Due to the regular amending of regulations in Alberta, it is recommended that before hunting you check these CWD regulations, as well as those of any other states or provinces in which you will be hunting or traveling through while transporting cervid carcasses. The contact information for Alberta can be seen below:
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We are making good progress on testing the heads submitted during the 2015/16 hunting seasons. But we still have about 900 yet to do. To date we have test results from 3921 heads and detected CWD in 74 deer (68 mule deer, 6 white-tailed deer;…
All but five elk shot by wildlife officers near Stony Plain have been tested for chronic wasting disease and come up negative.
Government spokesman Dave Ealey says 28 elk were shot by Fish and Wildlife staff after they were discovered roaming free earlier this fall.
Of those, 23 produced brain tissue samples suitable for tests for chronic wasting disease, an affliction similar to mad cow disease.
Officials are confident they captured all the animals, which they believe were farm-raised and trucked to the area and released on purpose.
Since the initiation of Alberta’s chronic wasting disease (CWD) surveillance program in 1996, two game-farmed cervids, a ranched elk at slaughter and a white-tailed deer that died on the farm have been diagnosed with CWD. Both animals were diagnosed in 2002. The detection of scrapie in an Alberta sheep, in the spring of 2003, was followed by the diagnosis of Canada’s first indigenous case of bovine spongiform encephalopathy (BSE) in an Alberta cow, in May 2003. The presumptive TSE positive diagnoses were made by Alberta Agriculture’s Food Safety Division (FSD), using prion-specific immunohistochemistry (IHC) staining.
In anticipation of increased BSE testing requirements in Alberta and Canada following the positive BSE diagnosis, and in order to reduce the turn-around-time of reporting TSE test results, the FSD developed an enhanced bio-containment level 2 TSE laboratory and selected the Bio-Rad TeSeE® enzyme-linked immunosorbent assay (ELISA) as the diagnostic test for rapid TSE screening. Development of the TSE rapid test laboratory, located in the O.S. Longman Laboratory, Edmonton, commenced in May 2003 and was completed by December 2003. The laboratory was audited and certified by the Canadian Food Inspection Agency (CFIA) in January 2004.
The Bio-Rad TeSeE® ELISA was chosen for several reasons. It has been validated and approved by the European Union (EU) for the diagnosis of BSE and is currently used in the United Kingdom (UK) and several European countries, as well as Japan, as the diagnostic test for high-throughput BSE screening programs. The BSE test results generated by countries that use the Bio-Rad TeSeE® ELISA should thus be readily accepted internationally by trading partners. In addition, the United States Department of Agriculture has validated and licensed the Bio-Rad TeSeE® ELISA for diagnosing CWD in deer and elk and it has recently been evaluated in the United Kingdom for diagnosing scrapie in sheep. The Bio-Rad TeSeE® ELISA thus has the potential to be used as the diagnostic test for BSE, CWD and scrapie surveillance. It has demonstrated high sensitivity, specificity and reliability for diagnosing TSEs and is readily automated using robotic work stations, thus allowing it to be used for low, medium or high-throughput testing. The cost of the test itself is reasonable ($19.00 for test materials only) and the time from sample preparation in the laboratory to when results are ready is about 7.5 hours. In house and Bio-Rad bar code recognition systems allow traceability of all samples throughout the testing procedure.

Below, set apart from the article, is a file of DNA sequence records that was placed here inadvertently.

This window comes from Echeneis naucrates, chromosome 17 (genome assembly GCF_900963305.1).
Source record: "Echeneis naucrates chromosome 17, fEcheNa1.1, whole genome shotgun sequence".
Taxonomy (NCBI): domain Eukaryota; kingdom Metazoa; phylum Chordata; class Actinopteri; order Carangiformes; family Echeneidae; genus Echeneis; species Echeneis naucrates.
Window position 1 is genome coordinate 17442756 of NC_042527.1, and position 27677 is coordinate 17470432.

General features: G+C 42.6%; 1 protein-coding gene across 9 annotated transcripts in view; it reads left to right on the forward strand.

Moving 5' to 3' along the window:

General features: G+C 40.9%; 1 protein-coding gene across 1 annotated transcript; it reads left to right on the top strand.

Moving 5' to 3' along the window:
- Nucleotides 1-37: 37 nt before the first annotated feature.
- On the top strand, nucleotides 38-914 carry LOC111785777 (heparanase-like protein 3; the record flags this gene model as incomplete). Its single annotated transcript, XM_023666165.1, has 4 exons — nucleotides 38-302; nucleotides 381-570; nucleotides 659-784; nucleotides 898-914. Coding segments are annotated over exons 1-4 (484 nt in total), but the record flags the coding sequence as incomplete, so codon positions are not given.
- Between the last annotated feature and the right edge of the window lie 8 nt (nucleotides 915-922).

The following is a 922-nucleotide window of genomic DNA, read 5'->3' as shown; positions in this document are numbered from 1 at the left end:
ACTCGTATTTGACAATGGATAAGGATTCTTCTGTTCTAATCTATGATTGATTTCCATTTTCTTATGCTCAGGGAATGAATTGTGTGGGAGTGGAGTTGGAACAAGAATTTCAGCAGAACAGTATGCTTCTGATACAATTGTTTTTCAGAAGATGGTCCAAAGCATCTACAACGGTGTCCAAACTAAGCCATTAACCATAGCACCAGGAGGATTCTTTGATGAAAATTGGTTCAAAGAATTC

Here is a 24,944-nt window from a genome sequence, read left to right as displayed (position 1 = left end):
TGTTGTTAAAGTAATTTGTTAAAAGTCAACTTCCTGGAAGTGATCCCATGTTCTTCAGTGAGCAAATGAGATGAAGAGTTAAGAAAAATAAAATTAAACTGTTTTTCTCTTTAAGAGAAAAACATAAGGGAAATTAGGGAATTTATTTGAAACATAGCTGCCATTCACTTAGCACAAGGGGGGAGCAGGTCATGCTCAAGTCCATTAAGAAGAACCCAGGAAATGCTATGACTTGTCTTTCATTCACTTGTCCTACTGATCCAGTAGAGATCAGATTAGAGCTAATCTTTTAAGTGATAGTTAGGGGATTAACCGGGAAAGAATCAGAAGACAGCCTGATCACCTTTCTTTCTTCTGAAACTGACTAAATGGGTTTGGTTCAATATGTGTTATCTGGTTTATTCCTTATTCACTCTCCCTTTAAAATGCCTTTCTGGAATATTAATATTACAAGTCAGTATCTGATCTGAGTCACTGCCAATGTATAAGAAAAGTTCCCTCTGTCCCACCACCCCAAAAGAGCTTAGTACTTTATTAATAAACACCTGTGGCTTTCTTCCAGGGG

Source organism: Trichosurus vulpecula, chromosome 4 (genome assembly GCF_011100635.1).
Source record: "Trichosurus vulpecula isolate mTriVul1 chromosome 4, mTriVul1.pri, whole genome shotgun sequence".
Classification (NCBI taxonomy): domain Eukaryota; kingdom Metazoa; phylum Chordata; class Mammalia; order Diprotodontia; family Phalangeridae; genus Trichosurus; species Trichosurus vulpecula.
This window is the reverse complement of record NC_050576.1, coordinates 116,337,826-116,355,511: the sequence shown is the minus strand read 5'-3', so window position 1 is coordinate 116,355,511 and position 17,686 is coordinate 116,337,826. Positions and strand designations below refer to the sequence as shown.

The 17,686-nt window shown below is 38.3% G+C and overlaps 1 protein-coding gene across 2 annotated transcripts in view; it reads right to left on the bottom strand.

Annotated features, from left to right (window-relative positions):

Bio-Rad provides an intensive TeSeE® ELISA training program for technical and scientific personnel at their laboratory in Marnes, France, in order to quality assure the reliability of the TeSeE® ELISA for diagnosing TSEs. However, equivalent training was provided for Agri-Food Laboratories Branch (AFLB) technical and scientific staff by Bio-Rad scientists and engineers at the CFIA National BSE and National CWD/Scrapie Reference Laboratories, as well as on-site during the set up of the TSE rapid test laboratory in Edmonton.
Evaluation of the Bio-Rad TeSeE® ELISA for diagnosing TSEs in Alberta
In order to satisfy CFIA quality assurance requirements and ISO 17025 accreditation requirements when laboratories plan to adopt a new diagnostic test, the FSD collaborated with the CFIA CWD/Scrapie Reference Laboratory and the Veterinary Diagnostic Laboratory at the University of Colorado in conducting inter-laboratory analytical and field studies to evaluate the sensitivity, specificity and reliability of the Bio-Rad TeSeE® ELISA for diagnosing CWD in elk and deer. The results of the evaluation studies were excellent. Similar inter-laboratory field evaluation studies for diagnosing BSE in cattle (FSD & CFIA BSE Reference Laboratory) and scrapie in sheep (FSD & CFIA CWD/Scrapie Reference Laboratory), using the Bio-Rad TeSeE® ELISA, are in progress and will be completed in early 2004. Manuscripts of the evaluation studies will be submitted for publication in a peer-reviewed scientific journal in 2004.